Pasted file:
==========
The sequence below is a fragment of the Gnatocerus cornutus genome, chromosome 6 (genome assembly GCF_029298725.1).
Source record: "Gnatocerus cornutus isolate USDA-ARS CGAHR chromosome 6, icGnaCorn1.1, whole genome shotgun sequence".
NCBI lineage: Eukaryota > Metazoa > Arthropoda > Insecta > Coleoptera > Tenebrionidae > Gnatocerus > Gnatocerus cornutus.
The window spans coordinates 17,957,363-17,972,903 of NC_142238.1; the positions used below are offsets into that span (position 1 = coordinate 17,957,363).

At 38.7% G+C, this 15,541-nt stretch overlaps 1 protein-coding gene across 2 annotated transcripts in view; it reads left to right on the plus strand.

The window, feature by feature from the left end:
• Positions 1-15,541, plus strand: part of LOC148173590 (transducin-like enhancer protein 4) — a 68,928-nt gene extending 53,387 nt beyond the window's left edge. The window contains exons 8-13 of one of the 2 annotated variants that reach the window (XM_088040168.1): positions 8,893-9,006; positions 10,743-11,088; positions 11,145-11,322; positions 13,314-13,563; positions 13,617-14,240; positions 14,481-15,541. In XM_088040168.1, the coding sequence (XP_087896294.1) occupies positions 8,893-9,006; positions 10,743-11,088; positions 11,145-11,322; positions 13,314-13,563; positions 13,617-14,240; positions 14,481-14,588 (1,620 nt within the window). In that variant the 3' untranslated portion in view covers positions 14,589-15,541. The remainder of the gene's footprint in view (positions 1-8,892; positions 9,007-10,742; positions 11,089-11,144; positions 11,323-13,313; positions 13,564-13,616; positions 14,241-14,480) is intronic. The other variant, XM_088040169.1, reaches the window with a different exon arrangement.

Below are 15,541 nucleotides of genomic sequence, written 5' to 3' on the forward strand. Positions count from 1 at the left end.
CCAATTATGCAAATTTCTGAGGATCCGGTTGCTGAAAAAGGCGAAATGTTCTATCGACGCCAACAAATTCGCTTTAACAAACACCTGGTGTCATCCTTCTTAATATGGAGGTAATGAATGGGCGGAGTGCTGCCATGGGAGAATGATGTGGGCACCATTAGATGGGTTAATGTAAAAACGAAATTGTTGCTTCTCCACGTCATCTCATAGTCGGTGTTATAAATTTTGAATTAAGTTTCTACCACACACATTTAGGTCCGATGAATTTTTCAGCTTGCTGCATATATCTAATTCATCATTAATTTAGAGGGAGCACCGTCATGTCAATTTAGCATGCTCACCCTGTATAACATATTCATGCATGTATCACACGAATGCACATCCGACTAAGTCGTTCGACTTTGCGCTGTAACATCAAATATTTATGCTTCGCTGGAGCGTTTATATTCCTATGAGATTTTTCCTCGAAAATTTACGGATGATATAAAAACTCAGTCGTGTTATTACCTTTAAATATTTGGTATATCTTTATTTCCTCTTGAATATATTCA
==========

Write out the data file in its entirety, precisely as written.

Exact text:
The sequence below is a fragment of the Gnatocerus cornutus genome, chromosome 6 (genome assembly GCF_029298725.1).
Source record: "Gnatocerus cornutus isolate USDA-ARS CGAHR chromosome 6, icGnaCorn1.1, whole genome shotgun sequence".
NCBI lineage: Eukaryota > Metazoa > Arthropoda > Insecta > Coleoptera > Tenebrionidae > Gnatocerus > Gnatocerus cornutus.
The window spans coordinates 17,957,363-17,972,903 of NC_142238.1; the positions used below are offsets into that span (position 1 = coordinate 17,957,363).

At 38.7% G+C, this 15,541-nt stretch overlaps 1 protein-coding gene across 2 annotated transcripts in view; it reads left to right on the plus strand.

The window, feature by feature from the left end:
• Positions 1-15,541, plus strand: part of LOC148173590 (transducin-like enhancer protein 4) — a 68,928-nt gene extending 53,387 nt beyond the window's left edge. The window contains exons 8-13 of one of the 2 annotated variants that reach the window (XM_088040168.1): positions 8,893-9,006; positions 10,743-11,088; positions 11,145-11,322; positions 13,314-13,563; positions 13,617-14,240; positions 14,481-15,541. In XM_088040168.1, the coding sequence (XP_087896294.1) occupies positions 8,893-9,006; positions 10,743-11,088; positions 11,145-11,322; positions 13,314-13,563; positions 13,617-14,240; positions 14,481-14,588 (1,620 nt within the window). In that variant the 3' untranslated portion in view covers positions 14,589-15,541. The remainder of the gene's footprint in view (positions 1-8,892; positions 9,007-10,742; positions 11,089-11,144; positions 11,323-13,313; positions 13,564-13,616; positions 14,241-14,480) is intronic. The other variant, XM_088040169.1, reaches the window with a different exon arrangement.

Below are 15,541 nucleotides of genomic sequence, written 5' to 3' on the forward strand. Positions count from 1 at the left end.
CCAATTATGCAAATTTCTGAGGATCCGGTTGCTGAAAAAGGCGAAATGTTCTATCGACGCCAACAAATTCGCTTTAACAAACACCTGGTGTCATCCTTCTTAATATGGAGGTAATGAATGGGCGGAGTGCTGCCATGGGAGAATGATGTGGGCACCATTAGATGGGTTAATGTAAAAACGAAATTGTTGCTTCTCCACGTCATCTCATAGTCGGTGTTATAAATTTTGAATTAAGTTTCTACCACACACATTTAGGTCCGATGAATTTTTCAGCTTGCTGCATATATCTAATTCATCATTAATTTAGAGGGAGCACCGTCATGTCAATTTAGCATGCTCACCCTGTATAACATATTCATGCATGTATCACACGAATGCACATCCGACTAAGTCGTTCGACTTTGCGCTGTAACATCAAATATTTATGCTTCGCTGGAGCGTTTATATTCCTATGAGATTTTTCCTCGAAAATTTACGGATGATATAAAAACTCAGTCGTGTTATTACCTTTAAATATTTGGTATATCTTTATTTCCTCTTGAATATATTCA